Graveyard Visit – Old First Cemetery

My second (and unfortunately final stop due to the rain) in Upton was the Old First Cemetery.  Established in 1735 near the site of the original meeting house, the graveyard is now up a dead-end street between some farms and a paintball course, just as the colonists would have wanted.

First off, some links – Findagrave; Macris; and the Farber Gravestone Collection.

Towns are not as permanent as we imagine.  The ‘gravity’ that draws people to certain spots fades or is overwhelmed by the pull of a stronger spot.  Graves, without human help, do not care about the vagaries of logistics, economics, rail roads, or urban development and stay put.  This leads to places like the Old First Cemetery in Upton, which once sat next to the heart of the community but now is in a forgotten, out-of-the-way corner.  While it is not the most poorly kept-up cemetery I have seen, it is definitely in need of some help.  Like with Bradish Cemetery, it was raining during my visit, necessitating speed on my part, causing some less than ideal quality photos.  My apologies.  Even under ideal conditions (when will I learn to have a light and mirror stored in the car?) the stones here would be a challenge.  Moss and lichen covers many stones; in some cases this is compounded by fallen leaves or even whole branches.  While a wall lines the yard, brush is encroaching the gravestones in several places, especially the southern portion where whole gravestones are all but buried in downed branches and knee-high growth.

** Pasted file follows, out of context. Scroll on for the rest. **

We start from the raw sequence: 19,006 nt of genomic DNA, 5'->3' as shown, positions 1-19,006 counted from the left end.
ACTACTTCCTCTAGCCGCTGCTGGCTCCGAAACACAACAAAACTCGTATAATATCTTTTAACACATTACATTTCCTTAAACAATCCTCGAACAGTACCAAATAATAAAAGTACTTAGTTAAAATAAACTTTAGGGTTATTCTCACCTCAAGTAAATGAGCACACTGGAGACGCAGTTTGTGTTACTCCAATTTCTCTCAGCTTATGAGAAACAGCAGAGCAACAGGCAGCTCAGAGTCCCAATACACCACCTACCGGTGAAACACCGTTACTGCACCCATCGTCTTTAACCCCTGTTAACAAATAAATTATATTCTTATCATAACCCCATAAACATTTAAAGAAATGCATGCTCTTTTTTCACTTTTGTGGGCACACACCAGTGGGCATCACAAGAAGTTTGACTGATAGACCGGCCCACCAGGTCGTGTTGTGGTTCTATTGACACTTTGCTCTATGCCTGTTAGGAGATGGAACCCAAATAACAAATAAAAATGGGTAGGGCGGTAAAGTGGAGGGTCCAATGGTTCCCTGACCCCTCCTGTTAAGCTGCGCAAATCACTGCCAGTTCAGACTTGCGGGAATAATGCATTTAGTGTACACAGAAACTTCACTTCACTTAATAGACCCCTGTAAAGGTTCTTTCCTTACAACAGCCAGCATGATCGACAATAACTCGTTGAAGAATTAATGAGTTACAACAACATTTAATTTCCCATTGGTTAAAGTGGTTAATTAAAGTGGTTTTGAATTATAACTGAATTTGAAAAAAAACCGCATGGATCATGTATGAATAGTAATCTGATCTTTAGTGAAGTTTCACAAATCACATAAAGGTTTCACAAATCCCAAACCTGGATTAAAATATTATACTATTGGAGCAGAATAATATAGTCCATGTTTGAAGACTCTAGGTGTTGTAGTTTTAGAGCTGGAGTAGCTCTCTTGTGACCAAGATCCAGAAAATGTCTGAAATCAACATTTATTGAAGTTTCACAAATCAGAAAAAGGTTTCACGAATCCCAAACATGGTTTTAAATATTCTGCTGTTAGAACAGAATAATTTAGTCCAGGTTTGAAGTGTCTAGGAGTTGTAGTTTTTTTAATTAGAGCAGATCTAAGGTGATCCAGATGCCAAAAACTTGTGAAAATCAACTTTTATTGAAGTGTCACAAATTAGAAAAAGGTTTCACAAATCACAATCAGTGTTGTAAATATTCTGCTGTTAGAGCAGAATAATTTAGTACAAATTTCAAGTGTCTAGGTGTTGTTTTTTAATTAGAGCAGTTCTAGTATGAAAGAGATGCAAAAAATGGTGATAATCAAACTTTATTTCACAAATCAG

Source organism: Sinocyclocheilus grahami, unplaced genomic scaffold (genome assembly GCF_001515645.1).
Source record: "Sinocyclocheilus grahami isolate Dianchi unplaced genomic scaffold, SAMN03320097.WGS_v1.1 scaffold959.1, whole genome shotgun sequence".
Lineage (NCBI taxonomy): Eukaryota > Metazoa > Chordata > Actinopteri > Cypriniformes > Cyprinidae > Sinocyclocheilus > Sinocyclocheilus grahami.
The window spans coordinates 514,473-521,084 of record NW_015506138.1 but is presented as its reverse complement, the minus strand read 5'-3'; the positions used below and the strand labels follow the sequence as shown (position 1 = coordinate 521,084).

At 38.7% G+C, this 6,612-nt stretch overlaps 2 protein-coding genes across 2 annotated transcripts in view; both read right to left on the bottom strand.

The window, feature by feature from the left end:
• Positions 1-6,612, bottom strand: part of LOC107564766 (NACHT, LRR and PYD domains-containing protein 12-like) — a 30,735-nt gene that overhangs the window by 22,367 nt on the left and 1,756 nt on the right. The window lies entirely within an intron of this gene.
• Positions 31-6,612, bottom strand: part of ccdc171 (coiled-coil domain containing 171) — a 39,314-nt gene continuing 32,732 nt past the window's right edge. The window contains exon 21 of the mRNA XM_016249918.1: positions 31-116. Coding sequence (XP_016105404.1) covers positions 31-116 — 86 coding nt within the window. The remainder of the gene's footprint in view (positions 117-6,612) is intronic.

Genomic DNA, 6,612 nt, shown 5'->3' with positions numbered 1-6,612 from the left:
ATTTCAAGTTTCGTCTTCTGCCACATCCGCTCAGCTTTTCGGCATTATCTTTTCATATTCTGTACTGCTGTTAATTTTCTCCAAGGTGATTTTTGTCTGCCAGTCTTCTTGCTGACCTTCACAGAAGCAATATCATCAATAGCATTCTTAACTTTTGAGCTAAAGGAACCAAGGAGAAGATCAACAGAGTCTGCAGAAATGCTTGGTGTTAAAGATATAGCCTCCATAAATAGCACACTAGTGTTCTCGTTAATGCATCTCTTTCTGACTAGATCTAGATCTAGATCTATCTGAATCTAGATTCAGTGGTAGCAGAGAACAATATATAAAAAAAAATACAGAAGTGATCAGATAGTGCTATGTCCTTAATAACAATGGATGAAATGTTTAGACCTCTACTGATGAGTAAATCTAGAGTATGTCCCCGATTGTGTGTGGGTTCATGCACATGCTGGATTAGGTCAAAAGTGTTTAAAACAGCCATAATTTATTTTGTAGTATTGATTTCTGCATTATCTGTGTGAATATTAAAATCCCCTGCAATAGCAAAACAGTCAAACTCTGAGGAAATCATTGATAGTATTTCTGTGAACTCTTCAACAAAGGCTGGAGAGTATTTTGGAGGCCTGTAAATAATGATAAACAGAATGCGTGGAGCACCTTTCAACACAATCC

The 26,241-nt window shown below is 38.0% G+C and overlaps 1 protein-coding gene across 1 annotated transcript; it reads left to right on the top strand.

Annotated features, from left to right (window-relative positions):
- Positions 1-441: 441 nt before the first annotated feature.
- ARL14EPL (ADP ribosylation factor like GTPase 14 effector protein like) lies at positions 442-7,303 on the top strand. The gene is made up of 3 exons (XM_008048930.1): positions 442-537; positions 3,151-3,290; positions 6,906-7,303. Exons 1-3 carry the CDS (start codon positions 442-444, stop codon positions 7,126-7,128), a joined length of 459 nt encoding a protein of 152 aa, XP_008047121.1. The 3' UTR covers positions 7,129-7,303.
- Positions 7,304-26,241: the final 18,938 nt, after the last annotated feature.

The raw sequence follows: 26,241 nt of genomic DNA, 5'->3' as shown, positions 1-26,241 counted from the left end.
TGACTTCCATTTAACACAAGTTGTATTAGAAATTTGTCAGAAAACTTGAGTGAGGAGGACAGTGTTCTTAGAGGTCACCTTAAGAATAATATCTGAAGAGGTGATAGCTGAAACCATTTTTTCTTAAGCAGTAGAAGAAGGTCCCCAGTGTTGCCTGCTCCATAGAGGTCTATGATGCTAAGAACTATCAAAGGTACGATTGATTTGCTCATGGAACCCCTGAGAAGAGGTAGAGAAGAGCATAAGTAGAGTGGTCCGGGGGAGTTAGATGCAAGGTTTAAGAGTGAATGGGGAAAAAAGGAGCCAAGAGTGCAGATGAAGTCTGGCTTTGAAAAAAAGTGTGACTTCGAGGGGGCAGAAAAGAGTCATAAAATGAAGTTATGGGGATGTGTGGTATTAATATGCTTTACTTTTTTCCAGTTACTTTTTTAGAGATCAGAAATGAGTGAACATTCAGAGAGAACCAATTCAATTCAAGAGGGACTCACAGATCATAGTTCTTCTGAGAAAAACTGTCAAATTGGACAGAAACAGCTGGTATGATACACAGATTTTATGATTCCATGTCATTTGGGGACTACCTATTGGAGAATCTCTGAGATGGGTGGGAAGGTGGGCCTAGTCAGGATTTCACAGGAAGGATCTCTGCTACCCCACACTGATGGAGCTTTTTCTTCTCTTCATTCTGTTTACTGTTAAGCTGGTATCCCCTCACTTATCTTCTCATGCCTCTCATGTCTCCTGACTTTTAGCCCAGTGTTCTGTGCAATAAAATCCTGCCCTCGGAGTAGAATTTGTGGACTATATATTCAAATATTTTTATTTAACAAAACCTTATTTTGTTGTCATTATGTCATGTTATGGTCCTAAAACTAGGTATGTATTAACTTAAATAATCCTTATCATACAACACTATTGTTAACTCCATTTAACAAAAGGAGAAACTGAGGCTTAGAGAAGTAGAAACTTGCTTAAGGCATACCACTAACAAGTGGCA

Additionally there has been damage to a small but significant number of stones and I worry that vandalism or even theft has been going on.  While I could find the battered but intact stone for Rev. Fish, I couldn’t spot his wife Hannah’s (I didn’t double check since the rain really picked up by the end of my visit- to see both, click the link to the Farber database.)

As for sculptors, there are good number of those from James New, a several among the older stones a mix of winged skulls and abstract plant designes from Joseph Barber (in the somewhat overgrown section towards the back wall on the slope).  The most notable of these are the two portrait stones previously mentioned.  I believe at least the Rev’s stone appeared in Forbes “Gravestones and the Men Who Made Them”.  I’ll check my copy and update to confirm.

Hopefully the next time I come back this way it will not be raining (so I can finally explore the Upton Chamber) and someone will have begun to restore this historic graveyard.


Graveyard visit – Bradish Cemetery

With outside temperatures no longer conducive to the baking of bread, I figured I should continue my graveyard adventures.  Hoping to make multiple stops, I hied myself to Upton, Mass, a picturesque community in Southeastern Worcester County.

My first destination was Bradish Cemetery (aka Old North Cemetery), established 1771. (Findagrave listing; Macris Listing – click on INV to see record)

Unfortunately I arrived just as a rainstorm began so I had to dash from stone to stone, leading to some less-than-optimal photos.  Sorry about that.

It is a rather lovely and peaceful spot, set just off of Westboro Road, a few yards north of where it intersects North Street.  Parking is limited to a narrow strip off the road next to a few stones set to prevent further off-road driving.  As for the stones, there are a few soul effigies, mostly from James New and a goodly number of (unmarked) field stones.